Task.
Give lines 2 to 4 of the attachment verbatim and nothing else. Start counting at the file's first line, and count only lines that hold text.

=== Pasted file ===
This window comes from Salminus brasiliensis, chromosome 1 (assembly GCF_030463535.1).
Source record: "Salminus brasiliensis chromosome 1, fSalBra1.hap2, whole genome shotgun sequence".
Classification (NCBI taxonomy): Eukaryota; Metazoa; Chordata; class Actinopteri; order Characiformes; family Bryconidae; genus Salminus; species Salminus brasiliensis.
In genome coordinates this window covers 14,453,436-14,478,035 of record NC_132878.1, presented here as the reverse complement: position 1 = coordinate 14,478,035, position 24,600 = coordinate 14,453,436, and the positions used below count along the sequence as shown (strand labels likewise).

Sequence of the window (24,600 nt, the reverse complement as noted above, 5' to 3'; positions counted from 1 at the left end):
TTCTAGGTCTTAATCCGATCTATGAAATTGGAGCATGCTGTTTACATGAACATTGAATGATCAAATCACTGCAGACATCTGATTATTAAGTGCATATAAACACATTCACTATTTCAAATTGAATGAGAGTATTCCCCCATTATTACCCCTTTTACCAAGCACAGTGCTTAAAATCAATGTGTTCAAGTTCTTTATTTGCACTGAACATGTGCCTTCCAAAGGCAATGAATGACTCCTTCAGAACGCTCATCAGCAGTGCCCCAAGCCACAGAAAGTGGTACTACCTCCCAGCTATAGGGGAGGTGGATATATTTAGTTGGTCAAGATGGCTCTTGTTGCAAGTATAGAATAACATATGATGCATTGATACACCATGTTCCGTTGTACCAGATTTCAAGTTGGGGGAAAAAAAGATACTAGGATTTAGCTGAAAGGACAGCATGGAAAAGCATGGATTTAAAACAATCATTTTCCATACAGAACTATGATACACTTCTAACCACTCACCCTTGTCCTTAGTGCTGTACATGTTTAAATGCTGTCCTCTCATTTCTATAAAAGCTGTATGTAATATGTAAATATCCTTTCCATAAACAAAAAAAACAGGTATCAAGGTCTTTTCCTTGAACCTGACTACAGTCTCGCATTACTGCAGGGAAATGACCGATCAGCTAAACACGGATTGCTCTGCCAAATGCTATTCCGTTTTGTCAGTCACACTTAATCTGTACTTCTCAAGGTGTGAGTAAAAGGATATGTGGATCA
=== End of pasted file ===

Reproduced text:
Source record: "Salminus brasiliensis chromosome 1, fSalBra1.hap2, whole genome shotgun sequence".
Classification (NCBI taxonomy): Eukaryota; Metazoa; Chordata; class Actinopteri; order Characiformes; family Bryconidae; genus Salminus; species Salminus brasiliensis.
In genome coordinates this window covers 14,453,436-14,478,035 of record NC_132878.1, presented here as the reverse complement: position 1 = coordinate 14,478,035, position 24,600 = coordinate 14,453,436, and the positions used below count along the sequence as shown (strand labels likewise).